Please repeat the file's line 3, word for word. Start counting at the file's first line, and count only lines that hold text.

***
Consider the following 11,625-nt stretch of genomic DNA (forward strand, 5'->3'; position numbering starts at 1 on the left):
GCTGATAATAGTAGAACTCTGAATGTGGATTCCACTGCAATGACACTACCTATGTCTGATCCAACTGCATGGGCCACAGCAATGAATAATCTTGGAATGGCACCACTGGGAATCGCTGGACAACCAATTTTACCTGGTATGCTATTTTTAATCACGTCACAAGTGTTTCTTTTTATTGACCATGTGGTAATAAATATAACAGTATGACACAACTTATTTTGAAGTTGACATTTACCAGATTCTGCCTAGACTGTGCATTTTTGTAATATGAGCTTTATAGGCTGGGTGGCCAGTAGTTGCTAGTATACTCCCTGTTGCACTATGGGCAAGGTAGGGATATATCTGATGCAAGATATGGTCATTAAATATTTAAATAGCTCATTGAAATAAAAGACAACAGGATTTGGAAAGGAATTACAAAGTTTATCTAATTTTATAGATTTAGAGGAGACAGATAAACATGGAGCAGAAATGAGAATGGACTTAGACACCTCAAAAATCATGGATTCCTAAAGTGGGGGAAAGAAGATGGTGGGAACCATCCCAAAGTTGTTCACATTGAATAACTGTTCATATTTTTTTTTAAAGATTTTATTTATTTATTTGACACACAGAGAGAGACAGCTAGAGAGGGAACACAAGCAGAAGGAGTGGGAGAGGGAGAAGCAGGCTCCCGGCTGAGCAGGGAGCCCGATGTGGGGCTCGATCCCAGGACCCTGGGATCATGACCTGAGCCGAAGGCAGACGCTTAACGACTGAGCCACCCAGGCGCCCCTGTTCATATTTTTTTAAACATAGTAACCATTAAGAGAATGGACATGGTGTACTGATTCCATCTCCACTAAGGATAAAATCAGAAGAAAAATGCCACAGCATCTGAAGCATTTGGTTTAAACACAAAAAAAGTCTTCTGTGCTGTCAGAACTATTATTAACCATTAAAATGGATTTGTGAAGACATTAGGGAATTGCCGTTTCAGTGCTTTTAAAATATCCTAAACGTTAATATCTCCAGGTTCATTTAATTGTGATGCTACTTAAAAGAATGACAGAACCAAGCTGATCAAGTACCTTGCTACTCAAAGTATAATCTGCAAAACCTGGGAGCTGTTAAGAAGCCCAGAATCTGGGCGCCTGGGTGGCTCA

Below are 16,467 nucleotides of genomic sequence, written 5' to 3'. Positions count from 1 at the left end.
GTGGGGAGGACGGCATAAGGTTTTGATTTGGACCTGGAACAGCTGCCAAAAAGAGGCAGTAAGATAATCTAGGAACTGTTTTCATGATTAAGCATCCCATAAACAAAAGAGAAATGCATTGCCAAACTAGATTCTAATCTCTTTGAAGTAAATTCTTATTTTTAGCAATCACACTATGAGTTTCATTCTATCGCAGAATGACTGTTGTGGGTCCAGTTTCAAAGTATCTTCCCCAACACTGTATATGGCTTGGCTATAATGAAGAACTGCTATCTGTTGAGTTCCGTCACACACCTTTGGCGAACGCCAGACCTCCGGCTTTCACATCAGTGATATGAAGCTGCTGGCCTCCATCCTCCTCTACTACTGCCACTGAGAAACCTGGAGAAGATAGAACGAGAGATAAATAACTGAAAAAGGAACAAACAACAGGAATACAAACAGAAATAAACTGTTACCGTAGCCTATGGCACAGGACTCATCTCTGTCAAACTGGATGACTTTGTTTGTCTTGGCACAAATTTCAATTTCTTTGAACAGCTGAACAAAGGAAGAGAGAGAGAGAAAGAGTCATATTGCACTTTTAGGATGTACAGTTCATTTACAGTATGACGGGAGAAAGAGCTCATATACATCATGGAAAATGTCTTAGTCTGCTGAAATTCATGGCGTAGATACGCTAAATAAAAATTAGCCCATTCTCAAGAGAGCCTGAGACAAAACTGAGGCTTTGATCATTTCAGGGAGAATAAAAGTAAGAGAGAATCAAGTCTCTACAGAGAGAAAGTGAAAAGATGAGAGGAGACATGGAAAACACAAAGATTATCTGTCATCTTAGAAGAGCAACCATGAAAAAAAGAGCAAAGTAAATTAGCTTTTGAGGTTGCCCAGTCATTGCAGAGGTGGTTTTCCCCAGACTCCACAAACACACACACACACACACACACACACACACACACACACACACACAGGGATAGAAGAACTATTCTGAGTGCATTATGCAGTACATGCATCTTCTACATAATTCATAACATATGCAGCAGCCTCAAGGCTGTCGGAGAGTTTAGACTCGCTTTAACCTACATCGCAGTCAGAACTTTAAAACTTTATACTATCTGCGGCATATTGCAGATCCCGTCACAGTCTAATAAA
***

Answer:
Below are 16,467 nucleotides of genomic sequence, written 5' to 3'. Positions count from 1 at the left end.